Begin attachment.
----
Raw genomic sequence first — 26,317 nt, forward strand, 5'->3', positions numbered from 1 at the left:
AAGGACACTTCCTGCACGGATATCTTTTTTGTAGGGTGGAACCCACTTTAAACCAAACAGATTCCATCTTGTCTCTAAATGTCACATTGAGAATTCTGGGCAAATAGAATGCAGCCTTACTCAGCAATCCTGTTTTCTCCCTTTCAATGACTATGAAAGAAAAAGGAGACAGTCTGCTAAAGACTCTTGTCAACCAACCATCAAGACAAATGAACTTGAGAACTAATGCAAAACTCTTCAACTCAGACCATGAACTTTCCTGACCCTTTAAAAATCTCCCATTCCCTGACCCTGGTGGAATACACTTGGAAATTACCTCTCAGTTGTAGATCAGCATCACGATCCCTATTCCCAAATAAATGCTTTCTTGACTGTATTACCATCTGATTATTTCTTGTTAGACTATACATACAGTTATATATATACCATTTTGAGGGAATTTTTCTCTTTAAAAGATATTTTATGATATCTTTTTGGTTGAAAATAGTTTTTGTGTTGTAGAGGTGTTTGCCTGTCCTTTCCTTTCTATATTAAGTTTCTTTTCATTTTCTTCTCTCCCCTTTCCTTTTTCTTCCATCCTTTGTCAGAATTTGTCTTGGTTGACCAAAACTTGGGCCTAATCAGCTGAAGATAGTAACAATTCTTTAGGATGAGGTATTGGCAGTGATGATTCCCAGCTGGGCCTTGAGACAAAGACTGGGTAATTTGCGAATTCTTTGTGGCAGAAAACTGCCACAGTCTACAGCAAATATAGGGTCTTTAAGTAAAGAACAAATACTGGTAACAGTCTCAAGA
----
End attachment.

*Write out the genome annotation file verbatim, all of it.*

Raw genomic sequence first — 26,317 nt, forward strand, 5'->3', positions numbered from 1 at the left:
AAGGACACTTCCTGCACGGATATCTTTTTTGTAGGGTGGAACCCACTTTAAACCAAACAGATTCCATCTTGTCTCTAAATGTCACATTGAGAATTCTGGGCAAATAGAATGCAGCCTTACTCAGCAATCCTGTTTTCTCCCTTTCAATGACTATGAAAGAAAAAGGAGACAGTCTGCTAAAGACTCTTGTCAACCAACCATCAAGACAAATGAACTTGAGAACTAATGCAAAACTCTTCAACTCAGACCATGAACTTTCCTGACCCTTTAAAAATCTCCCATTCCCTGACCCTGGTGGAATACACTTGGAAATTACCTCTCAGTTGTAGATCAGCATCACGATCCCTATTCCCAAATAAATGCTTTCTTGACTGTATTACCATCTGATTATTTCTTGTTAGACTATACATACAGTTATATATATACCATTTTGAGGGAATTTTTCTCTTTAAAAGATATTTTATGATATCTTTTTGGTTGAAAATAGTTTTTGTGTTGTAGAGGTGTTTGCCTGTCCTTTCCTTTCTATATTAAGTTTCTTTTCATTTTCTTCTCTCCCCTTTCCTTTTTCTTCCATCCTTTGTCAGAATTTGTCTTGGTTGACCAAAACTTGGGCCTAATCAGCTGAAGATAGTAACAATTCTTTAGGATGAGGTATTGGCAGTGATGATTCCCAGCTGGGCCTTGAGACAAAGACTGGGTAATTTGCGAATTCTTTGTGGCAGAAAACTGCCACAGTCTACAGCAAATATAGGGTCTTTAAGTAAAGAACAAATACTGGTAACAGTCTCAAGA